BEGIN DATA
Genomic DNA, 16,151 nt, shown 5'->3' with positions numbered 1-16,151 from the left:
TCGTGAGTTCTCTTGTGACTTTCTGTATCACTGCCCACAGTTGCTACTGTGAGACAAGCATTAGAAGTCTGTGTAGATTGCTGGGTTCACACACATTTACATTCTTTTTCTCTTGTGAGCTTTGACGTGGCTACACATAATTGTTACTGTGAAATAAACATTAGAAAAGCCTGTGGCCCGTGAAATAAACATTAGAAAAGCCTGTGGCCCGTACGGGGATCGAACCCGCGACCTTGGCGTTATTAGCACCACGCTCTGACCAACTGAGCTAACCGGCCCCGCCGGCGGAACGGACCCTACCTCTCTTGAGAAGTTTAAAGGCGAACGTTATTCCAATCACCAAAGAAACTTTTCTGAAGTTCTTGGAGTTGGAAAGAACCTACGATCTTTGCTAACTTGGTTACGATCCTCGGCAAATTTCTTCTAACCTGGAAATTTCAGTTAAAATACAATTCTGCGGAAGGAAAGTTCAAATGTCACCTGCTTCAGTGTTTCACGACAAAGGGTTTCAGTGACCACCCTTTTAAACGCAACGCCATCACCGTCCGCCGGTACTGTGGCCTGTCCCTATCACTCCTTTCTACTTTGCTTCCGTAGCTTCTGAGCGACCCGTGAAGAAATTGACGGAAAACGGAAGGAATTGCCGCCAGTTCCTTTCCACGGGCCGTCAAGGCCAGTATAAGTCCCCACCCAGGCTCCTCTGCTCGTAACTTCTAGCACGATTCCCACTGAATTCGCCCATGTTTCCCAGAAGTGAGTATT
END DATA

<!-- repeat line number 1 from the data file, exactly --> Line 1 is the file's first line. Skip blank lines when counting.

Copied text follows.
Genomic DNA, 16,151 nt, shown 5'->3' with positions numbered 1-16,151 from the left: